be named. I believe they are men who are well known in high

places in that turbulent country, but their treason succeeded,

and when that happens there are few who will dare to name the

traitors.

What I do know is what I am told -- many Americans now believe,

that Lee Harvey Oswald was not the man behind the gun which blew

off the skull of John Kennedy; I cannot prove it, but I believe

the finger on that trigger was Zed's.

Had Oswald survived, and his murderer Jack Ruby, there is a faint

hope that the truth might have emerged. But the hope is truly

faint; the men who organized the plot have made it only too clear

to any who thought to speak that the wiser part was silence.

Since my return from that country I have read eagerly every word

about the assassination on which I could lay hands. It seems to

me that the event was a predictable phenomenon in a land where

crime seems to be reprehensible only if it is petty and if it

fails. I have no illusions about the Communist philosophy;

neither have I any about the philosophy of capitalism, which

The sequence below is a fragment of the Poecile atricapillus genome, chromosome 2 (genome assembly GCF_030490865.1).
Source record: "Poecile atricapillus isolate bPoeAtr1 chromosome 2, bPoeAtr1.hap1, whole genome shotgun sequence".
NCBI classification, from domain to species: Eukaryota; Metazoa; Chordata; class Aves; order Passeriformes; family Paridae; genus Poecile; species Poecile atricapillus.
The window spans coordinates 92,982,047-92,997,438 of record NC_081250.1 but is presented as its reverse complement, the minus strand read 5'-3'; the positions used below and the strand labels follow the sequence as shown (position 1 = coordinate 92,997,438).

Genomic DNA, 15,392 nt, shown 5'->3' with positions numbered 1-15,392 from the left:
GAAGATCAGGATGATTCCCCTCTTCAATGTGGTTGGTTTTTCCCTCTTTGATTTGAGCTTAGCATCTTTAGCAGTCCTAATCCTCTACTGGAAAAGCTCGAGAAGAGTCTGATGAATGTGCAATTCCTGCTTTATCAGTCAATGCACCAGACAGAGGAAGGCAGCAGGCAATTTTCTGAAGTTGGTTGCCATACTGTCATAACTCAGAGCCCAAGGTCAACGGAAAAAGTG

seems to me to reach its lunatic peak in the United States.

Organized business in that country is not at all unlike organized

crime in its doctrines and its practices. The fact that the

capitalist philosophy has taken on overtones of sanctity,

enshrined in phrases like 'private enterprise' ought not to blind

uncommitted men to the truth that there is no enterprise quite so

private as crime, and that the killing of John Kennedy was merely

private enterprise on the grand scale.

The saddening truth for America is that the men who contrived to

murder their President-his own countrymen-managed to conceal

their identities. I believe they were known to one man, and that

he from wrong-headed motives decided that the truth had best not

be known. So he hid the truth which he should have revealed, and

will no doubt go to his grave with his lips still sealed.

No impartial man even without the knowledge that I possess-can

accept that the Warren Commission unearthed the truth about the